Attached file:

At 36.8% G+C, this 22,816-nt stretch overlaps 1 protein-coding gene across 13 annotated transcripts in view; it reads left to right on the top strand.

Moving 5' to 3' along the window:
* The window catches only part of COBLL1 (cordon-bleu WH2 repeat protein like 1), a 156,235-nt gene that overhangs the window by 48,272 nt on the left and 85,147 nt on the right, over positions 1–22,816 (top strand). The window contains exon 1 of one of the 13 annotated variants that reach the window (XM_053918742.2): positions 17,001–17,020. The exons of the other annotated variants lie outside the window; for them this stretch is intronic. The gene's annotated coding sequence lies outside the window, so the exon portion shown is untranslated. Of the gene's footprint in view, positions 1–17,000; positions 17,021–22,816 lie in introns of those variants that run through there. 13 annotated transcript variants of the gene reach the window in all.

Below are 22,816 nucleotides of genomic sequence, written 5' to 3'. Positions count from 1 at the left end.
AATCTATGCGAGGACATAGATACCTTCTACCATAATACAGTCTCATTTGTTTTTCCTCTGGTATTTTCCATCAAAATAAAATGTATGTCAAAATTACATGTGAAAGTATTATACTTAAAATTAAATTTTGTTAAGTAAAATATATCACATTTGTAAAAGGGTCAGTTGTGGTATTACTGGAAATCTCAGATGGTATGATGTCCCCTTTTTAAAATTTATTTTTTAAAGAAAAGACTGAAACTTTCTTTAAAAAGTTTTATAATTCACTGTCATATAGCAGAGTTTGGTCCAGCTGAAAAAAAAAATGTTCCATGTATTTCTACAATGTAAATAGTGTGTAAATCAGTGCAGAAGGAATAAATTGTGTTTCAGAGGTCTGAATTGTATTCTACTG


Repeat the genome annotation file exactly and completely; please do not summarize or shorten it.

At 36.8% G+C, this 22,816-nt stretch overlaps 1 protein-coding gene across 13 annotated transcripts in view; it reads left to right on the top strand.

Moving 5' to 3' along the window:
* The window catches only part of COBLL1 (cordon-bleu WH2 repeat protein like 1), a 156,235-nt gene that overhangs the window by 48,272 nt on the left and 85,147 nt on the right, over positions 1–22,816 (top strand). The window contains exon 1 of one of the 13 annotated variants that reach the window (XM_053918742.2): positions 17,001–17,020. The exons of the other annotated variants lie outside the window; for them this stretch is intronic. The gene's annotated coding sequence lies outside the window, so the exon portion shown is untranslated. Of the gene's footprint in view, positions 1–17,000; positions 17,021–22,816 lie in introns of those variants that run through there. 13 annotated transcript variants of the gene reach the window in all.

Below are 22,816 nucleotides of genomic sequence, written 5' to 3'. Positions count from 1 at the left end.
AATCTATGCGAGGACATAGATACCTTCTACCATAATACAGTCTCATTTGTTTTTCCTCTGGTATTTTCCATCAAAATAAAATGTATGTCAAAATTACATGTGAAAGTATTATACTTAAAATTAAATTTTGTTAAGTAAAATATATCACATTTGTAAAAGGGTCAGTTGTGGTATTACTGGAAATCTCAGATGGTATGATGTCCCCTTTTTAAAATTTATTTTTTAAAGAAAAGACTGAAACTTTCTTTAAAAAGTTTTATAATTCACTGTCATATAGCAGAGTTTGGTCCAGCTGAAAAAAAAAATGTTCCATGTATTTCTACAATGTAAATAGTGTGTAAATCAGTGCAGAAGGAATAAATTGTGTTTCAGAGGTCTGAATTGTATTCTACTG